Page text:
A brief note on Layers

The first time I encountered layers in Gimp, I found them confusing and a confounded nuisance. However, it takes all of three minutes to learn the basic idea of how they work, and you'll rapidly realise they're a brilliant idea and probably the most useful feature of any image-editing program.

What's a layer?

Just regard a layer as a transparent sheet of plastic laid over your original image. You can draw almost anything you like on it. You can have as many layers as you like, within reason. You can switch them on or off, to show or hide your extra artistic input, or vary the transparency of a layer to shade it in. If you made a small stuff-up, you can erase the mistake without damaging the original image, and if you made a big stuff-up, why, just delete that layer and start again.

The original image is considered to be a layer too, regard it as the bottom layer. It's a little bit special, in that it can't be deleted.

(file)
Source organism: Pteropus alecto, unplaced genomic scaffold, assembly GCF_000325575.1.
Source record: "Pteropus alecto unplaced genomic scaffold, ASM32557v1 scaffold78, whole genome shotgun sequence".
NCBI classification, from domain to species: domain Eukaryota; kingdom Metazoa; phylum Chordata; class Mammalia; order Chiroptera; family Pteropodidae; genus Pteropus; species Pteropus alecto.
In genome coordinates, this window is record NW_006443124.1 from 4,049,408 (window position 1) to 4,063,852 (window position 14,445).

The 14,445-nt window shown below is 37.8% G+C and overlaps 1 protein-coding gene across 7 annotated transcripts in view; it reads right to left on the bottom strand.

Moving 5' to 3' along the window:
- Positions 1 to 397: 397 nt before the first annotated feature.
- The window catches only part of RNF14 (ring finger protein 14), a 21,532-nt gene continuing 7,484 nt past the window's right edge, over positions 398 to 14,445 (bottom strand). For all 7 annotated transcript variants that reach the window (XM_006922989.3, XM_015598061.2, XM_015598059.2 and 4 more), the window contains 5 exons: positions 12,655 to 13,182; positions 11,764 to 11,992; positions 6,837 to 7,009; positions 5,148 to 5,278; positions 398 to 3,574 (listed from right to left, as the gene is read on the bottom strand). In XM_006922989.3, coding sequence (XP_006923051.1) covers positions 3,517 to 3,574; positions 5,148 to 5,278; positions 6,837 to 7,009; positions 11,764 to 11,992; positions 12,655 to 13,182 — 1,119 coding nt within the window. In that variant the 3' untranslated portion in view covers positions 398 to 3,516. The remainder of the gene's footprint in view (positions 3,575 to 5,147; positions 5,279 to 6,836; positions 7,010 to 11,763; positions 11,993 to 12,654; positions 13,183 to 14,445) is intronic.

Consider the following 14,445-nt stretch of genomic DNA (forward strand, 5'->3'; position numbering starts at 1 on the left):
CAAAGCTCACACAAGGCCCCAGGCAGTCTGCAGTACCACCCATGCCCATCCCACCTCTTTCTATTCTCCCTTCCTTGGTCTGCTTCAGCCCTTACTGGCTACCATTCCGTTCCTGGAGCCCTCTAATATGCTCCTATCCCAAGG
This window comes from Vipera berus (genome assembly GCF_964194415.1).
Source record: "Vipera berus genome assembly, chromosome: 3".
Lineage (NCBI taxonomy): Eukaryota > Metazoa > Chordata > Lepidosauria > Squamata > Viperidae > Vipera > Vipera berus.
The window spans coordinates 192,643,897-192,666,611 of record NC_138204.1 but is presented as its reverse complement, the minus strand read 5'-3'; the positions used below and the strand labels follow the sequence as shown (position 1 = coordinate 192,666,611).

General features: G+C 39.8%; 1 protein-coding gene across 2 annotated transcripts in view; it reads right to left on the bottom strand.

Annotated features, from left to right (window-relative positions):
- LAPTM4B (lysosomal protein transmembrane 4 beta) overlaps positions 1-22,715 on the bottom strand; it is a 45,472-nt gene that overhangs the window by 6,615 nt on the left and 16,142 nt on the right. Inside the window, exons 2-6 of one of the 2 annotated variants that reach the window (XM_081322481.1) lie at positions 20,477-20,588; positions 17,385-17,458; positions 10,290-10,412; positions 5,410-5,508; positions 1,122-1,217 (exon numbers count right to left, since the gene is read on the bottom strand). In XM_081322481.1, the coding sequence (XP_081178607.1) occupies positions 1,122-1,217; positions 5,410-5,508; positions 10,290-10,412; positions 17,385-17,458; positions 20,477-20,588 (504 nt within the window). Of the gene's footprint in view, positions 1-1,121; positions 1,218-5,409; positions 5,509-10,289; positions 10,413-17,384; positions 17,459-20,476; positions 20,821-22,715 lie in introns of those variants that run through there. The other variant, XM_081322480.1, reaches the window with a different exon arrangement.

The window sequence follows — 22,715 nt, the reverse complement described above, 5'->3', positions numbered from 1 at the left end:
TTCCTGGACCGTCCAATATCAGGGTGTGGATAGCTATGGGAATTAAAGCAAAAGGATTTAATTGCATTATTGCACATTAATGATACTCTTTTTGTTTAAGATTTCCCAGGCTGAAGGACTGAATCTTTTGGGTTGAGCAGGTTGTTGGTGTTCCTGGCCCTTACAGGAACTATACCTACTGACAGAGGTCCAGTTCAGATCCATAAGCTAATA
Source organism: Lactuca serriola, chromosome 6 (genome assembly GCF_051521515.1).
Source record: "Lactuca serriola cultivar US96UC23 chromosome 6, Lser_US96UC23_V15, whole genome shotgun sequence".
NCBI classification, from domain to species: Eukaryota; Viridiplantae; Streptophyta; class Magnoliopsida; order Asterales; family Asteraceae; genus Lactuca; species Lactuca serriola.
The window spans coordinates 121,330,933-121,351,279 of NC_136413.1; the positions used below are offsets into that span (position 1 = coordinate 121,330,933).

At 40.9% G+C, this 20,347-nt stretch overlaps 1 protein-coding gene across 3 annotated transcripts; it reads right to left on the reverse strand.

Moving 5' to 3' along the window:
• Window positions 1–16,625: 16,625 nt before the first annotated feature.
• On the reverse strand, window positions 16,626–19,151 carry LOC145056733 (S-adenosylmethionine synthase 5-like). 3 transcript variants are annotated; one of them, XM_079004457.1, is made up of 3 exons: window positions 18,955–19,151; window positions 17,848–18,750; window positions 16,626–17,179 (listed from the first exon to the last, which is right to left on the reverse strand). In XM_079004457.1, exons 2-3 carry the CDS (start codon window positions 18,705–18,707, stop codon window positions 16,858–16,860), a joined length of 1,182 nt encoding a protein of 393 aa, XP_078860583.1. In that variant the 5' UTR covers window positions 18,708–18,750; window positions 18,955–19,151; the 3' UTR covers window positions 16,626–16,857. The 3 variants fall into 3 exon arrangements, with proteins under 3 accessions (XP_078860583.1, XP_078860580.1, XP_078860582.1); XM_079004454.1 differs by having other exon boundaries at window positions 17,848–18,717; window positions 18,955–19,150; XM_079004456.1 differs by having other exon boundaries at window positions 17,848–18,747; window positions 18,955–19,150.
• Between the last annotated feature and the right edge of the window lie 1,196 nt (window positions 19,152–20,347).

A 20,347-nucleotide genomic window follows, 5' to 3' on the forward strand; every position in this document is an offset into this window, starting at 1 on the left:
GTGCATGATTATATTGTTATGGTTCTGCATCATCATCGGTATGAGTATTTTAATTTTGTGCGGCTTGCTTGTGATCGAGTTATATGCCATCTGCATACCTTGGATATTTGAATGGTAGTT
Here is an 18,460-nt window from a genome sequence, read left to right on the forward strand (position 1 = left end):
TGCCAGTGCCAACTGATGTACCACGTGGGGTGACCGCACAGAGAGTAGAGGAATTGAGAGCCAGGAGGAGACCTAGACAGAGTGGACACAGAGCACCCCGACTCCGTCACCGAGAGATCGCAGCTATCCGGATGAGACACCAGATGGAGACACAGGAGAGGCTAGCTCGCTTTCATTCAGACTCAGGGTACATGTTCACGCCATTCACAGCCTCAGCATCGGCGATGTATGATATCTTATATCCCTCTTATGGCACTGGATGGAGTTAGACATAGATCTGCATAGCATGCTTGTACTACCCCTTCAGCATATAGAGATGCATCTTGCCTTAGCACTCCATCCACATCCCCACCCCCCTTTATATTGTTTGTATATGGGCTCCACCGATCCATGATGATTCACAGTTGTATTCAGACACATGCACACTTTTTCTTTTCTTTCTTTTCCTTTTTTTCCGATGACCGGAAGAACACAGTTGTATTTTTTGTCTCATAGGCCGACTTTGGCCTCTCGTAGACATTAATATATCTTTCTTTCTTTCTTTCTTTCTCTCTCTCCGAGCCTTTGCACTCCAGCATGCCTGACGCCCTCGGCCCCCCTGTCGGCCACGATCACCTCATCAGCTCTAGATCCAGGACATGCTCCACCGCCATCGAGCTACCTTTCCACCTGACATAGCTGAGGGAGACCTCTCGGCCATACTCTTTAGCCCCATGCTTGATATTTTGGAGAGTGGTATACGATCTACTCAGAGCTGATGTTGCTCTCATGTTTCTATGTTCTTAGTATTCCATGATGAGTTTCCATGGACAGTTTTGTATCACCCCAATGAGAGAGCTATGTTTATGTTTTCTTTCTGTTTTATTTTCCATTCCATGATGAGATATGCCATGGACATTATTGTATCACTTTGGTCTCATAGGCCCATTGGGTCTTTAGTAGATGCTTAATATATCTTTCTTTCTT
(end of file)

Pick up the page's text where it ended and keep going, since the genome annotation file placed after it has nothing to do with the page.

These commands are from Gimp 2.2 (other versions may have a different menu arrangement):

To create a new layer use Layer - > NewLayer.

To see the list of layers, use Dialogues -> Layers. The menu you get allows you to do all sorts of useful and interesting things with them.

To save the finished work as a bitmap or JPEG or similar, you need to first merge the layers with Image - > Flatten Image.

If you just select 'Save As' and specify a BMP or JPG, Gimp will prompt you to merge the layers as part of the saving process.

Of course, it also makes sense to save your working copy with all the separate layers as a .XCF file (Gimp's own format) for future use.

What Else?

Well, that was about 1% of what you can do with layers. This page is just a footnote, so I'm not going to go into any further detail here (besides which, I don't know most if it myself). Hopefully the above will get you started, to go into more detail there's always the Gimp help manual or Google.